campuses. (attendance lower than in past years due to Covid-program shifted to virtual Spring 2020 and remained virtual through Summer 2020--began serving students in person again Fall 2020)
Bridges to Growth Parent/Child Center impact:
•2,476: Infants, toddlers & preschoolers and elementary children attended early learning events (shifted to virtual learning platforms Spring 2020 through May 2021--began serving families in person again Summer 2021)
•3,541: Parents, childcare providers & others raising young children attended child development & parenting
classes.
•8,421: Total virtual visits to the center.
•285: English & Spanish adult classes offered through Bridges to Growth Parent/Child Center.
•74: English & Spanish children's classes offered through Bridges to Growth Parent/Child Center.
•6: Williamson County school districts where parent education classes are provided by TGP.
•Every few years we bring 100 high school students and community leaders together in meaningful dialogue around the top three issues important to youth as identified in our Youth Voices Survey. The 2020 Youth Voices Summit was held March 11 to focus on Youth Substance Use, Mental Health and Employment issues.
•Post-Secondary Education Case Management & Supportive Housing program for homeless/at-risk students after high school graduation to complete post-secondary certifications and job training: 854 nights of housing
•Because of the COVID-19-related restrictions, we lost face-to-face access with our youth and families for more than a quarter of our 2020 program year. While our home office never shut down, we adapted direct services programming to minimize negative impact. We quickly shifted some program strategies and mobilized new outreach methods through virtual platforms and individualized case management to maintain connections with youth and families during spring/summer shut-downs. We began serving groups of students in person again Fall 2020 in our K-12 after school programs, with group size limitations in place, masks, sanitizing, screening and other required protocols in place. Our parent center continued virtual training for parents, childcare providers and preschool children through the school year with in-person classes starting Summer 2021.

How we listen

SOURCE: Self-reported by organization

Seeking feedback from people served makes programs more responsive and effective. Here’s how this organization is listening.

done We shared information about our current feedback practices.
  • Who are the people you serve with your mission?

    Children, youth and families in Georgetown, Texas.

  • How is your organization collecting feedback from the people you serve?

    Electronic surveys (by email, tablet, etc.), Paper surveys, Focus groups or interviews (by phone or in person), Case management notes, Community meetings/Town halls, Constituent (client or resident, etc.) advisory committees, Suggestion box/email, Phone,

  • How is your organization using feedback from the people you serve?

    To identify and remedy poor client service experiences, To identify bright spots and enhance positive service experiences, To make fundamental changes to our programs and/or operations, To inform the development of new programs/projects, To identify where we are less inclusive or equitable across demographic groups, To strengthen relationships with the people we serve, To understand people's needs and how we can help them achieve their goals,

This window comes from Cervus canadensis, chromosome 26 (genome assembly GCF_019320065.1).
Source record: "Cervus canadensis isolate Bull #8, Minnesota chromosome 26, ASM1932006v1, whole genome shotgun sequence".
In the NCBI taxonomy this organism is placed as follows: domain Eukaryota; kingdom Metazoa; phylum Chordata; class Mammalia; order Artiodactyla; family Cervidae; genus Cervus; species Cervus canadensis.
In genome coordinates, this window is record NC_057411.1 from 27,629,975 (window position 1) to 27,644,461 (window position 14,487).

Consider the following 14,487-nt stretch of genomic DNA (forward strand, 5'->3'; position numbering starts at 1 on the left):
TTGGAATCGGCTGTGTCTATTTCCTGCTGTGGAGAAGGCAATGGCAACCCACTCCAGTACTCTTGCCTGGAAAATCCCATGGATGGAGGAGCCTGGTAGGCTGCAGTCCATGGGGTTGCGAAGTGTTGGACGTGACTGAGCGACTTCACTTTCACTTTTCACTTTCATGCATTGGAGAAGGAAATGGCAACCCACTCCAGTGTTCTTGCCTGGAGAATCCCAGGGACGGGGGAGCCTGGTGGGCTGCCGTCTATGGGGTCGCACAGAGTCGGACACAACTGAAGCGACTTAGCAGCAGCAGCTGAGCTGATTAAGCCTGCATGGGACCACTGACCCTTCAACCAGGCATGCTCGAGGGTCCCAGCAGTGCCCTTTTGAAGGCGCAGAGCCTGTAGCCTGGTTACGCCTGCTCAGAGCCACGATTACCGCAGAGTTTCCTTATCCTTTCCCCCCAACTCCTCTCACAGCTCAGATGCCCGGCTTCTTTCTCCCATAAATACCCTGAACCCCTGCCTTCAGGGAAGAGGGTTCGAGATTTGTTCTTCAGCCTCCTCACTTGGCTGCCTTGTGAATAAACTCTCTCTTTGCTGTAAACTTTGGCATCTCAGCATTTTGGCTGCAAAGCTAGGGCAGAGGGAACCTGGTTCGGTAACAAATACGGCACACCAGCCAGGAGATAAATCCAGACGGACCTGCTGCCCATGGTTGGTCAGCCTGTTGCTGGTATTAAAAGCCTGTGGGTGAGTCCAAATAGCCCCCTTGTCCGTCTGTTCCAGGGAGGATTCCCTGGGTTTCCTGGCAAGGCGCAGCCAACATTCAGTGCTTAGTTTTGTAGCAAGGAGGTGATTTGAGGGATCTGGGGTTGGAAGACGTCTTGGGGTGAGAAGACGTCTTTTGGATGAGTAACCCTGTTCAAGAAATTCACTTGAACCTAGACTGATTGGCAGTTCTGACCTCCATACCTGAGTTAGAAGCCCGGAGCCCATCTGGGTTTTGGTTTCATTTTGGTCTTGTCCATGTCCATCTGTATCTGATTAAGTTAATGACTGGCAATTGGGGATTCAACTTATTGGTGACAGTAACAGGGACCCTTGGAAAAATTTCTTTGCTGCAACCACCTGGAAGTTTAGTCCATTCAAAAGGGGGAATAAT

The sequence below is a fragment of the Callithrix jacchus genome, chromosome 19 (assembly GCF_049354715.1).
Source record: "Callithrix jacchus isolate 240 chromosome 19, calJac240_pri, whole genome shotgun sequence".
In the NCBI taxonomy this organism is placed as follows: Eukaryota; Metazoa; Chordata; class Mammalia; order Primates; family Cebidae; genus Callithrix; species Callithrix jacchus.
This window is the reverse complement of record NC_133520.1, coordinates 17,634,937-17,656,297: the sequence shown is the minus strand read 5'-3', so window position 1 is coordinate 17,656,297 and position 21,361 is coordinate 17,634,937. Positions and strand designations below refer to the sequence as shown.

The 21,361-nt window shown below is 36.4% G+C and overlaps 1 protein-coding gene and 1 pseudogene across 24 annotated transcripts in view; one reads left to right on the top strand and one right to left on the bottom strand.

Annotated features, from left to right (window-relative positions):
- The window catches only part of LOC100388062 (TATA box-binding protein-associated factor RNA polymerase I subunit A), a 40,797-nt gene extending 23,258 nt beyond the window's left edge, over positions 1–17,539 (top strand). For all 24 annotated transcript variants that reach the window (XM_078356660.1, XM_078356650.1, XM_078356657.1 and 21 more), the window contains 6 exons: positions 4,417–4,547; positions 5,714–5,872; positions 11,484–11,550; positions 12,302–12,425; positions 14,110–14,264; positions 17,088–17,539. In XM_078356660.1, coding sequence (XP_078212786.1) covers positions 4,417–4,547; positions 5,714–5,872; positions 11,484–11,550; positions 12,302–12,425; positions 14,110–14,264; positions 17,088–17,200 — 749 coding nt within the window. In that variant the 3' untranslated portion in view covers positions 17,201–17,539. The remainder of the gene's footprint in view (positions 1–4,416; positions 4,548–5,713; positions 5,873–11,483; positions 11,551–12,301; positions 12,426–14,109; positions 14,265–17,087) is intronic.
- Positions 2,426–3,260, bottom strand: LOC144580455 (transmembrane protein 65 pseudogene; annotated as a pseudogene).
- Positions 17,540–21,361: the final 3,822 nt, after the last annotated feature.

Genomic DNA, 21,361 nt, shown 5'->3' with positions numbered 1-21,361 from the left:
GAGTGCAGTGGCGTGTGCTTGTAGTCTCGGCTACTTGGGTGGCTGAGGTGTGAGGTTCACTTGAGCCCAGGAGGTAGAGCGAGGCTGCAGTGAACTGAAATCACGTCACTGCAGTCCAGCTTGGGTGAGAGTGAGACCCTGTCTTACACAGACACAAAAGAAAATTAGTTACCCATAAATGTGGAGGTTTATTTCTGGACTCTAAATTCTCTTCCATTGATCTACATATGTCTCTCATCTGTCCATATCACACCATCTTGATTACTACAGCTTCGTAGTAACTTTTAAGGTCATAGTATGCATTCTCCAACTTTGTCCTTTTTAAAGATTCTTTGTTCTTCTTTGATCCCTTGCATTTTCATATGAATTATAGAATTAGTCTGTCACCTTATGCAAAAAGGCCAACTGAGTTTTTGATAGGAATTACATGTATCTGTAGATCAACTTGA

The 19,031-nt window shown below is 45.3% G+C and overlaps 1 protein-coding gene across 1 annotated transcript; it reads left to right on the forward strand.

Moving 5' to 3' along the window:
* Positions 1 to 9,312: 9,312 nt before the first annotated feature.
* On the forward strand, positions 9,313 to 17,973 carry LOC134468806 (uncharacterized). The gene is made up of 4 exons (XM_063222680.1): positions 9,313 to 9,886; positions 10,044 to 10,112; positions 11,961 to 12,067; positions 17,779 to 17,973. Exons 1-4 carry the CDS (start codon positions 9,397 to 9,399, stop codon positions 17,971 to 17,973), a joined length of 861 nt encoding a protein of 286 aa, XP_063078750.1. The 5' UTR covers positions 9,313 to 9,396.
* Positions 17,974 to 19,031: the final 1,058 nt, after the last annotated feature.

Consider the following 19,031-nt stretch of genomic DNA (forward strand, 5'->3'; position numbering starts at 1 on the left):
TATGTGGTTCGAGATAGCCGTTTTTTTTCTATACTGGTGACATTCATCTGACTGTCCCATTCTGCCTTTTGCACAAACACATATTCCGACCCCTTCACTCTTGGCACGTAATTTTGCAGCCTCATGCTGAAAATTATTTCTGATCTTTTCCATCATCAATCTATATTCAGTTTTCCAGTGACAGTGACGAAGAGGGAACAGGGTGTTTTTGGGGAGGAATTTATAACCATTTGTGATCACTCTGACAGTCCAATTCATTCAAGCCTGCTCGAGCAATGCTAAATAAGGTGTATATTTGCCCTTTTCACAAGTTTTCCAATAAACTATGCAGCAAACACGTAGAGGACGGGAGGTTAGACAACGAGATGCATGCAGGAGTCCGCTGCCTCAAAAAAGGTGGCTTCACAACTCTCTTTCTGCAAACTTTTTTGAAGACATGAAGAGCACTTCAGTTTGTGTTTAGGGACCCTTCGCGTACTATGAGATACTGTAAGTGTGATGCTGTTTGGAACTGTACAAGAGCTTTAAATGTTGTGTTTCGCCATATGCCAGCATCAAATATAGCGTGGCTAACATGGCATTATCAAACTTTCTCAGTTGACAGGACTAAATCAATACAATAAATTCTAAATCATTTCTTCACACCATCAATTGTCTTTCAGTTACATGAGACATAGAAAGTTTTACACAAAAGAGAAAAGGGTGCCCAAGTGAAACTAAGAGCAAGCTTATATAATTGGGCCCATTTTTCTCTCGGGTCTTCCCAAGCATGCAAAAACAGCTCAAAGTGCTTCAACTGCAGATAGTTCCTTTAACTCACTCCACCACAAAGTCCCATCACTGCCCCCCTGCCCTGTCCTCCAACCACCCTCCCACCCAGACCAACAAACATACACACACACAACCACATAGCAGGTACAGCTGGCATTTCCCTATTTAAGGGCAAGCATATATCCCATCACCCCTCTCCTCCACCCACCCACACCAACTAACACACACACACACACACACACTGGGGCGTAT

• What significant change resulted from feedback?

    Parents of young children typically attending classes at our parent center were slow to come back to classes in person this spring, so we listened and kept classes virtual until Summer 2021. Now we are offering early learning classes/events with parents and children outdoors as pop-up classes as suggested. Because we listened, and adapted around client feedback, participation at online classes exploded over the past year, and in-person classes are full this summer. Also, we moved last year's Committed to Kids Childcare Training Conference online due to Covid and just assumed folks would want to return in person. We polled last year's attendees, and they overwhelmingly prefer a virtual format, so our conference is on Zoom again this summer and registrations have already doubled.

  • With whom is the organization sharing feedback?

    The people we serve, Our staff, Our board, Our funders, Our community partners,

  • How has asking for feedback from the people you serve changed your relationship?

    More honest feedback. Deeper collaborations among our community partners. Shared accountability for youth outcomes.

  • Which of the following feedback practices does your organization routinely carry out?

    We collect feedback from the people we serve at least annually, We take steps to get feedback from marginalized or under-represented people, We aim to collect feedback from as many people we serve as possible, We take steps to ensure people feel comfortable being honest with us, We look for patterns in feedback based on demographics (e.g., race, age, gender, etc.), We look for patterns in feedback based on people’s interactions with us (e.g., site, frequency of service, etc.), We engage the people who provide feedback in looking for ways we can improve in response, We act on the feedback we receive, We tell the people who gave us feedback how we acted on their feedback, We ask the people who gave us feedback how well they think we responded,